How this SaaS startup is solving everyday problems for the dairy industry

How this SaaS startup is solving everyday problems for the dairy industry
Samarth Setia
8 Aug, 2019

An early morning conversation with the milkman and a college project later, Samarth Setia decided to build a SaaS (software-as-a-service) platform to manage supply chains for the dairy industry.

“I was tasked with asking the milkman to not supply milk for a day when back home for vacations but could never catch him early enough. When I finally did meet him, I decided to track how he collects and supplies packaged milk to various residential areas. That turned into a college project,” says Setia.

Home for Setia was Gurugram. After graduating from Bengaluru’s RV College of Engineering and completing a brief stint with data analytics firm MuSigma, he came back home to build his own venture, Mr Milkman.

Setia founded Mr Milkman in 2015 and co-founder with Abhishek Goel, who went to the same college as Setia, came on-board in late 2018 as the chief operating officer. Goel earlier worked with warehouse automation company GreyOrange.

Mr Milkman works with automated and standard dairy farms, providing insights on inventory, spoilage, billing, credit and other aspects of the business that were traditionally managed manually or at best using spreadsheets. The startup came out with its SaaS platform in 2017 and currently works with the likes of Eight Roads Ventures and Neev Fund backed dairy brand Milk Mantra, dairy farms HappyMoo and Whyte Farms, as well as beverages brand Raw Pressery for its sale side functions.

“We are a micro-SaaS set up focused on the dairy industry. The sector is big enough and we work primarily with farm owners,” Setia says in an interview with TechCircle. He adds that as the number of mechanised farms grow in India, the need for a management platform for operations has grown. Visibility on demand, subscription management and payments continue to be a pain-point for these farms and leads to wastage.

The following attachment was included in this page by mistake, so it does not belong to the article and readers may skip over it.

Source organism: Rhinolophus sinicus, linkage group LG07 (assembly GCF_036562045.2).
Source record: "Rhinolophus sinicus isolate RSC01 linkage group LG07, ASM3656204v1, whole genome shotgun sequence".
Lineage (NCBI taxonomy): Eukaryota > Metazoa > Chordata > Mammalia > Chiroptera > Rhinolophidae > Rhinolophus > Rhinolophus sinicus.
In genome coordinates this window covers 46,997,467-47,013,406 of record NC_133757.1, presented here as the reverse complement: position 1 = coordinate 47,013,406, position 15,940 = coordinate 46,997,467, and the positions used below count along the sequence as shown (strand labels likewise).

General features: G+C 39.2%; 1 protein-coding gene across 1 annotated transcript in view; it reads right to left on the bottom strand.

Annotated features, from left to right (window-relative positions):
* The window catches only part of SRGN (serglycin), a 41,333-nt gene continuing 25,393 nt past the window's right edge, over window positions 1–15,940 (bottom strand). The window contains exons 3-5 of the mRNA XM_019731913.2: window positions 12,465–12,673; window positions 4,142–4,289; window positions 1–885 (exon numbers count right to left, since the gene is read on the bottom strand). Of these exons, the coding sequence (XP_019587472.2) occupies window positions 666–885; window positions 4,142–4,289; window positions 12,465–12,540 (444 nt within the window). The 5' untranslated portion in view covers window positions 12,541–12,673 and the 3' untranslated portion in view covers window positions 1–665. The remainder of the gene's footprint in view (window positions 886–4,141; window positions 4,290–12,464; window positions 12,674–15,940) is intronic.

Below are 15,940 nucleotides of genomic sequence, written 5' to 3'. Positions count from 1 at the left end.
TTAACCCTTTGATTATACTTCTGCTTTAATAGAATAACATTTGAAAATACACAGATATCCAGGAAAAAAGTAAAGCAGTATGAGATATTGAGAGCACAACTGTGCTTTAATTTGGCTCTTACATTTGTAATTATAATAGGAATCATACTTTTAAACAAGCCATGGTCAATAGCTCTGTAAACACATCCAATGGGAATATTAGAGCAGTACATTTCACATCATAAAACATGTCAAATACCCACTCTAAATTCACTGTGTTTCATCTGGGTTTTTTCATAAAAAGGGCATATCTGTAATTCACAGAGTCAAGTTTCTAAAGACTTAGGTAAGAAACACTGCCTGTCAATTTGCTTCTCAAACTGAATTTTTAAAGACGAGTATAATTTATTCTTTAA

The platform helps its clients manage subscription, provides visibility on sales, distribution channels and delivery to the end customer through a single dashboard.  “We also provide demand prediction and can tell our client that Friday in a certain area is likely to see a spike in consumption, thus helping them manage their inventory better,” says Setia.

The platform charges its users on the basis of each litre of milk processed through the platform, providing a pay-as-you-go model for the businesses.

The company, which is registered in Singapore, raised an angel round from a clutch of investors, including Bimal and Anil Arya who co-founded popular mosquito repellent brand AllOut and sold it to US based consumer packaged goods company SC Johnson in 2005. The round, which closed in 2018, saw participation from Singapore based HNIs.

Setia is now in talks with investors to raise a subsequent venture capital round.

While the growth of the vertical SaaS play in India has seen success stories such as salon SaaS company Zenoti and cloud data protection firm Druva which recently became a unicorn, it is still day one for a sector like dairy where most of the consumption is domestic and a majority of the supply for retail brands comes from farmer cooperatives.

Unlike horizontal SaaS plays, vertical SaaS allows a company to go deep into a single business vertical and is predicted to be a key growth driver for the SaaS sector, according to a Nasscom report titled ‘Cloud - next wave of growth in India’.

“It has been three months since we have broken even and continue to generate organic sales across 25 cities. Only when we grow in the dairy sector which is fairly large market can we look at adjacent agricultural sectors. As of now we are focused on providing end-consumer analytics,” adds Setia.

The audited annual report filed by the holding company of Mr Milkman, Orange Tree Technologies, recorded a four-fold increase in revenues for the financial year 2017-18 at Rs 21.6 lakhs, as compared to Rs 5.22 lakh for the year 2016-17. The company’s losses after taxes marginally reduced by 4% to Rs 42.4 lakh.